It doesn’t take a long-experienced political science professor to know that matters of current events and policy can be polarizing. Since there are many sides to each of the issues, it can be difficult for most people to get engaged. For many, this can also lead to politics being shunned upon as a topic of discussion.
In interviewing Ms.Peters and Mr. Hagen, this article seeks to explore why politics, despite it being a taboo topic for many, is something that many people follow and get engaged in.
Long before teaching Humanities 12 and AP Government at Oceana, Ms. Peters had quite the political upbringing. She grew up in a conservative logging town dominated by environmental issues, saw political offices write legislation, handled Congresswoman Speier’s constituent interactions, and got deep into women’s issues. Each of these things contributed to Ms. Peter’s interest in politics.
In an interview, Ms. Peters stated that, even for political enthusiasts such as her, it can get “easy to feel worn down.” At times, being interested in state and national politics is just not enough to get through the divisive rhetoric, misleading reporting, etc.
In spite of what can turn people off from politics, Ms. Peters noted that young people have more information at their disposal, more means to spread their voices, and are even the smartest and most engaged generation. “There aren’t people in politics like them,” she said. To put it another way, young people have been going that extra mile, in spite of how much politics can turn people off, to close the gaps they see between their wants and a real societal change.
Additionally, Ms. Peters spoke of the need for action and engagement. With polarizing news being a “big concern,” there is a need for getting engaged in the decisions that “affect our lives.” Ms. Peters believes that the digital age, especially for young people, has created and warranted engagement as well as action.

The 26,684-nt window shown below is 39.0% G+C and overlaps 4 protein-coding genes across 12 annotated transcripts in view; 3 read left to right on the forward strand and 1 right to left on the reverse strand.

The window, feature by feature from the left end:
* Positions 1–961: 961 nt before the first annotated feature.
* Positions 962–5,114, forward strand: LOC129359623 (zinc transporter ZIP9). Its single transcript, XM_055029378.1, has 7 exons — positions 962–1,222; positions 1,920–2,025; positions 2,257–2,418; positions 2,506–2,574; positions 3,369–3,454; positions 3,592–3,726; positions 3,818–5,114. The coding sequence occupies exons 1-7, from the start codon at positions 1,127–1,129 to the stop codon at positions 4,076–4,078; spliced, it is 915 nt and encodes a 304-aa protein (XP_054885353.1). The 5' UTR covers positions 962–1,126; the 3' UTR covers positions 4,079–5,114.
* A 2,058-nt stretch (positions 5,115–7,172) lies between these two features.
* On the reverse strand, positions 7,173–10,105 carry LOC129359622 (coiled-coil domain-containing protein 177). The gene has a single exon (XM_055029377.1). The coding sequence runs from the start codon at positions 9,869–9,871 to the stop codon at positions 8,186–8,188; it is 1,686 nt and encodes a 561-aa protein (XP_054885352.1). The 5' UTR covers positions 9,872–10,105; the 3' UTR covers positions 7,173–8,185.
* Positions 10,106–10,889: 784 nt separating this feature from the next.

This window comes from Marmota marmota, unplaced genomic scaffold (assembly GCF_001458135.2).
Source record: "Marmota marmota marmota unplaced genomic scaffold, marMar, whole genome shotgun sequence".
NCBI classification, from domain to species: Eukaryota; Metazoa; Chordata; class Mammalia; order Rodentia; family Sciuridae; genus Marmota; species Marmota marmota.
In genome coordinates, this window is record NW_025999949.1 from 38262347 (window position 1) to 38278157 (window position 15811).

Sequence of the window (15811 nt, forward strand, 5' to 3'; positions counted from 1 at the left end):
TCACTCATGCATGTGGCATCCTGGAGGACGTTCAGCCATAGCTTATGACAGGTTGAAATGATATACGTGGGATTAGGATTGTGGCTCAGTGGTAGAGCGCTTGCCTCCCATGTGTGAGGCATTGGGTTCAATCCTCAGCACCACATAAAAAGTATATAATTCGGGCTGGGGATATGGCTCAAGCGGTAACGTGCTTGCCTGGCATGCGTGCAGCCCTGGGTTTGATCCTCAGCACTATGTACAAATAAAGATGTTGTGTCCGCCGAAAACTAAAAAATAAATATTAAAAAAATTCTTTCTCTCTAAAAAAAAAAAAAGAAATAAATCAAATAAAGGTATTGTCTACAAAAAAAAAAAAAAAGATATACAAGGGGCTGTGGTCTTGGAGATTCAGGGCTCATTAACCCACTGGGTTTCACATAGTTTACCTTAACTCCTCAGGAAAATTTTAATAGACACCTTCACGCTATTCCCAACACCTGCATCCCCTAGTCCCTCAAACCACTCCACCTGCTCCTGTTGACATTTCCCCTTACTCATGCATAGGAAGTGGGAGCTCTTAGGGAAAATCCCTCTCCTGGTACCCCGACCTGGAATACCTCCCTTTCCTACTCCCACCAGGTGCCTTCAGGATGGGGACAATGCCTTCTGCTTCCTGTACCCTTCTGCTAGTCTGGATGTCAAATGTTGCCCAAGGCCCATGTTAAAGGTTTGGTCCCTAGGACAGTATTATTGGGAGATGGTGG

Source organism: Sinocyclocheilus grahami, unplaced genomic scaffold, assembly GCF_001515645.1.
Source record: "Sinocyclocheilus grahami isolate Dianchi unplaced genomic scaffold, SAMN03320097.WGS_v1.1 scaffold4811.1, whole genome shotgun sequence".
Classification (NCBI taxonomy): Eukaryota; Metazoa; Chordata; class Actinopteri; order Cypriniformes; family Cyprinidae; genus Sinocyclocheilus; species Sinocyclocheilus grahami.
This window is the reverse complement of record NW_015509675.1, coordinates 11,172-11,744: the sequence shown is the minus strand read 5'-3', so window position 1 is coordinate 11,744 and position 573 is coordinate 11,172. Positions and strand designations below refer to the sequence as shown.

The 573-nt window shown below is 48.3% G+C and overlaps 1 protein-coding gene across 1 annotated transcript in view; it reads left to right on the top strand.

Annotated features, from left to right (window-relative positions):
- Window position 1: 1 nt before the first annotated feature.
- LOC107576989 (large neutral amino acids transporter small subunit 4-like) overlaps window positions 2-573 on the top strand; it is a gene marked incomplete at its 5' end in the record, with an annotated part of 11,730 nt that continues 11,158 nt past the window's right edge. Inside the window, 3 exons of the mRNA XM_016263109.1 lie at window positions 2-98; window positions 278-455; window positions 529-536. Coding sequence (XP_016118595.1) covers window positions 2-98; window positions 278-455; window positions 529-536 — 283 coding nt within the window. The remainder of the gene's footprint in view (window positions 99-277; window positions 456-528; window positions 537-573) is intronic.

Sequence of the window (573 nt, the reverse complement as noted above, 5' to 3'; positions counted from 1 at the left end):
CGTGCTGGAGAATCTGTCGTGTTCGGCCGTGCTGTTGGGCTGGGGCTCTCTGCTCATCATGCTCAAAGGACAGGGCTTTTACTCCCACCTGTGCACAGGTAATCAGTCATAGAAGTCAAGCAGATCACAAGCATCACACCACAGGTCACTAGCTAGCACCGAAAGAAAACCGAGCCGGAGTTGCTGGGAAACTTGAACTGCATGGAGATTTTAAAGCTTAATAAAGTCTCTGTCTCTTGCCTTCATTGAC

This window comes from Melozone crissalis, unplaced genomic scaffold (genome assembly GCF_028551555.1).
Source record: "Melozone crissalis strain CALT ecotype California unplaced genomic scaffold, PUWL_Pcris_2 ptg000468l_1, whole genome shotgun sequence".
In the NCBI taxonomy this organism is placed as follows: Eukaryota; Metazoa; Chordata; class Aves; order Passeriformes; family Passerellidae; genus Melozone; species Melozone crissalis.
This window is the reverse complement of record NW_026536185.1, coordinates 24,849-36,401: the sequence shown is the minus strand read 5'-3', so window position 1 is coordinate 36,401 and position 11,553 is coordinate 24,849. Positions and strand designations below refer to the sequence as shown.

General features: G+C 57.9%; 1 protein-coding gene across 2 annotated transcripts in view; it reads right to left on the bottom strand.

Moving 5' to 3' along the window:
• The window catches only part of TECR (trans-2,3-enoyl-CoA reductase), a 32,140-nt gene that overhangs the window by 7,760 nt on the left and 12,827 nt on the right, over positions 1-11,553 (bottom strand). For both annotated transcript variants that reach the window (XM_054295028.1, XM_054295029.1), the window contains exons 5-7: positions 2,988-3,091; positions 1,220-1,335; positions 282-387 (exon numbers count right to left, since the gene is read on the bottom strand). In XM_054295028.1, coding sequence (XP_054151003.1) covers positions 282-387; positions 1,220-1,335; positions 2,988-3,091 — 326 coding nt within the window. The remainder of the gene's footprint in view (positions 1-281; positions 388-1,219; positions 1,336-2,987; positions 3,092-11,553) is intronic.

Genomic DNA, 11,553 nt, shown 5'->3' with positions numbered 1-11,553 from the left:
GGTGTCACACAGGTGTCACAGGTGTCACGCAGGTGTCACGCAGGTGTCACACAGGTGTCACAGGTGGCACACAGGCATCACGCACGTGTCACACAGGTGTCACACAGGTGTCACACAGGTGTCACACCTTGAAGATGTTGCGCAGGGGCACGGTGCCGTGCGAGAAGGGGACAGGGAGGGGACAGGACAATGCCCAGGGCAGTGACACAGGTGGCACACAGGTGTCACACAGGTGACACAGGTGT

Mr. Hagen teaches Humanities 11 and APUSH at Oceana. Just like Ms. Peters, he has had quite the political path and upbringing before teaching. For Mr. Hagen, someone who has studied political science for 5 years in college and has looked at American and South African politics and international relations, the area is certainly right in his wheelhouse.
Going beyond the classroom, 2000 and 2001 were two years that drew Mr. Hagen into politics. The highly contested 2001 election and the 9/11 hijackings proved to him that it all could be “such a circus” and also “much less trivial” than he previously thought. On top of the U.S. events that have gained Mr. Hagen’s interest, his birth country has done its fair share to contribute to his interest in politics.
South Africa ended its apartheid when Mr. Hagen started his 1st grade year. With the country’s still recent history of Jim Crow-style policies, Mr. Hagen made sure to bring up that “100% it affects my views and way of teaching.” In other words, Mr. Hagen, inspired by the recent oppression of his home country, wants to prevent history from repeating its patterns of oppression through teaching.
On top of teaching, Mr. Hagen also has a background in community organizing in San Francisco. He spoke of it as quite the political experience, as he could “see how people feel”, see how “human beings are not rational”, work in meeting people where they stood on the issues, and could go about just “talking to people.” Through organizing, Mr. Hagen’s experience with policy could go beyond learning about different political theories and get real experience with the people side of it all.
Having experienced politics in many ways for such a long time, Mr. Hagen mentioned a quote that has stuck with him. “If you don’t have a seat at the table, you’ll be on the menu” Whether it be organizing, meeting with local officials, or some other way of contributing to what decisions are made, Mr. Hagen knows that having one’s voice heard can go a long way away from being crushed by the system making said decisions.
Politics is quite something. When people get drawn into it, they can get their start in many different ways. Even though people look at the issues in many different ways, it’s easy to get caught up in the chaotic side. Its strong polarization can be a turn-off for people. In spite of that, in the age of social media and with young people experiencing a strong sense of civic engagement, politics is a topic that has a massive following (for wide-varying reasons).